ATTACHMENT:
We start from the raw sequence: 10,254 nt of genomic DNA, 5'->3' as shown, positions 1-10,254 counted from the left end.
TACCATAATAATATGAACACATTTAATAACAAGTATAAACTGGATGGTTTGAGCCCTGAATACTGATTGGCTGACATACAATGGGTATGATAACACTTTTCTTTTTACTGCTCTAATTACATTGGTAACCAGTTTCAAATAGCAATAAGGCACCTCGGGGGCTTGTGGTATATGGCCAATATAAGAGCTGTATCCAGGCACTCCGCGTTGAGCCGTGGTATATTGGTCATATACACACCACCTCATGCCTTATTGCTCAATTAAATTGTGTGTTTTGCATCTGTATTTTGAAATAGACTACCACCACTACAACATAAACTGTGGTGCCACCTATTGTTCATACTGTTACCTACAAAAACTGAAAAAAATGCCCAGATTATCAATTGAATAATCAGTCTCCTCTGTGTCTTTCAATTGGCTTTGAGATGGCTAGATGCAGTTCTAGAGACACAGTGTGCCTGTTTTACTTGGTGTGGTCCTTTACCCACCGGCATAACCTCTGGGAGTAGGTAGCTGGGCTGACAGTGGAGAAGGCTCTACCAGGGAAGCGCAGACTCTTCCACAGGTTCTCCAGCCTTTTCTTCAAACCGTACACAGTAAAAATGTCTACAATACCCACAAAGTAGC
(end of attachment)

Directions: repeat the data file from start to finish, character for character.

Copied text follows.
We start from the raw sequence: 10,254 nt of genomic DNA, 5'->3' as shown, positions 1-10,254 counted from the left end.
TACCATAATAATATGAACACATTTAATAACAAGTATAAACTGGATGGTTTGAGCCCTGAATACTGATTGGCTGACATACAATGGGTATGATAACACTTTTCTTTTTACTGCTCTAATTACATTGGTAACCAGTTTCAAATAGCAATAAGGCACCTCGGGGGCTTGTGGTATATGGCCAATATAAGAGCTGTATCCAGGCACTCCGCGTTGAGCCGTGGTATATTGGTCATATACACACCACCTCATGCCTTATTGCTCAATTAAATTGTGTGTTTTGCATCTGTATTTTGAAATAGACTACCACCACTACAACATAAACTGTGGTGCCACCTATTGTTCATACTGTTACCTACAAAAACTGAAAAAAATGCCCAGATTATCAATTGAATAATCAGTCTCCTCTGTGTCTTTCAATTGGCTTTGAGATGGCTAGATGCAGTTCTAGAGACACAGTGTGCCTGTTTTACTTGGTGTGGTCCTTTACCCACCGGCATAACCTCTGGGAGTAGGTAGCTGGGCTGACAGTGGAGAAGGCTCTACCAGGGAAGCGCAGACTCTTCCACAGGTTCTCCAGCCTTTTCTTCAAACCGTACACAGTAAAAATGTCTACAATACCCACAAAGTAGC